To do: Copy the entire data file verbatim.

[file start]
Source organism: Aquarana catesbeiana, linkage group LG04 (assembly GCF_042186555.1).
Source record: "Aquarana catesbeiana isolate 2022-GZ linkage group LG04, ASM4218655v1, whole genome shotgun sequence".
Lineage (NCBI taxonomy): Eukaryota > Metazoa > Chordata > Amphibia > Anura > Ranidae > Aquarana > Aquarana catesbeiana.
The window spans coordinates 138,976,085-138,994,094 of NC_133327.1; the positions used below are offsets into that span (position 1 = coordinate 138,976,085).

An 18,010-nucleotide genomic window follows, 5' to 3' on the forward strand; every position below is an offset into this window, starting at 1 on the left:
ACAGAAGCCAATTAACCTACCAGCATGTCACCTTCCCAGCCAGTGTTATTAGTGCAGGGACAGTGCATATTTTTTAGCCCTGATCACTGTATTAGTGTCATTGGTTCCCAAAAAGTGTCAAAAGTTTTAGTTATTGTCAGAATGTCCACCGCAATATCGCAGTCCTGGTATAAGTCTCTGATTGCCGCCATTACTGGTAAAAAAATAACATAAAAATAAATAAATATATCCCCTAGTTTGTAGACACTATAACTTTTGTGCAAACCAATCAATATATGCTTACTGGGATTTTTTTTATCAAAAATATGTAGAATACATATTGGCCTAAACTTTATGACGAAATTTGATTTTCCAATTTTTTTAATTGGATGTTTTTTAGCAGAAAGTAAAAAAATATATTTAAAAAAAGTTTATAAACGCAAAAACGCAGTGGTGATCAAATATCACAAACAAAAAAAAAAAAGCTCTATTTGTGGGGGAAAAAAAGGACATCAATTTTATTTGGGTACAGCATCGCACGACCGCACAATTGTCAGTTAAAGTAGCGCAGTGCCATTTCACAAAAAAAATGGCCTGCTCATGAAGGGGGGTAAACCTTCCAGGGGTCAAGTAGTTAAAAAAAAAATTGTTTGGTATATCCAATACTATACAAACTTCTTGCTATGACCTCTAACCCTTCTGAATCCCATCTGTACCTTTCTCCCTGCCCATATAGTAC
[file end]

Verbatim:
Source organism: Aquarana catesbeiana, linkage group LG04 (assembly GCF_042186555.1).
Source record: "Aquarana catesbeiana isolate 2022-GZ linkage group LG04, ASM4218655v1, whole genome shotgun sequence".
Lineage (NCBI taxonomy): Eukaryota > Metazoa > Chordata > Amphibia > Anura > Ranidae > Aquarana > Aquarana catesbeiana.
The window spans coordinates 138,976,085-138,994,094 of NC_133327.1; the positions used below are offsets into that span (position 1 = coordinate 138,976,085).

An 18,010-nucleotide genomic window follows, 5' to 3' on the forward strand; every position below is an offset into this window, starting at 1 on the left:
ACAGAAGCCAATTAACCTACCAGCATGTCACCTTCCCAGCCAGTGTTATTAGTGCAGGGACAGTGCATATTTTTTAGCCCTGATCACTGTATTAGTGTCATTGGTTCCCAAAAAGTGTCAAAAGTTTTAGTTATTGTCAGAATGTCCACCGCAATATCGCAGTCCTGGTATAAGTCTCTGATTGCCGCCATTACTGGTAAAAAAATAACATAAAAATAAATAAATATATCCCCTAGTTTGTAGACACTATAACTTTTGTGCAAACCAATCAATATATGCTTACTGGGATTTTTTTTATCAAAAATATGTAGAATACATATTGGCCTAAACTTTATGACGAAATTTGATTTTCCAATTTTTTTAATTGGATGTTTTTTAGCAGAAAGTAAAAAAATATATTTAAAAAAAGTTTATAAACGCAAAAACGCAGTGGTGATCAAATATCACAAACAAAAAAAAAAAAGCTCTATTTGTGGGGGAAAAAAAGGACATCAATTTTATTTGGGTACAGCATCGCACGACCGCACAATTGTCAGTTAAAGTAGCGCAGTGCCATTTCACAAAAAAAATGGCCTGCTCATGAAGGGGGGTAAACCTTCCAGGGGTCAAGTAGTTAAAAAAAAAATTGTTTGGTATATCCAATACTATACAAACTTCTTGCTATGACCTCTAACCCTTCTGAATCCCATCTGTACCTTTCTCCCTGCCCATATAGTAC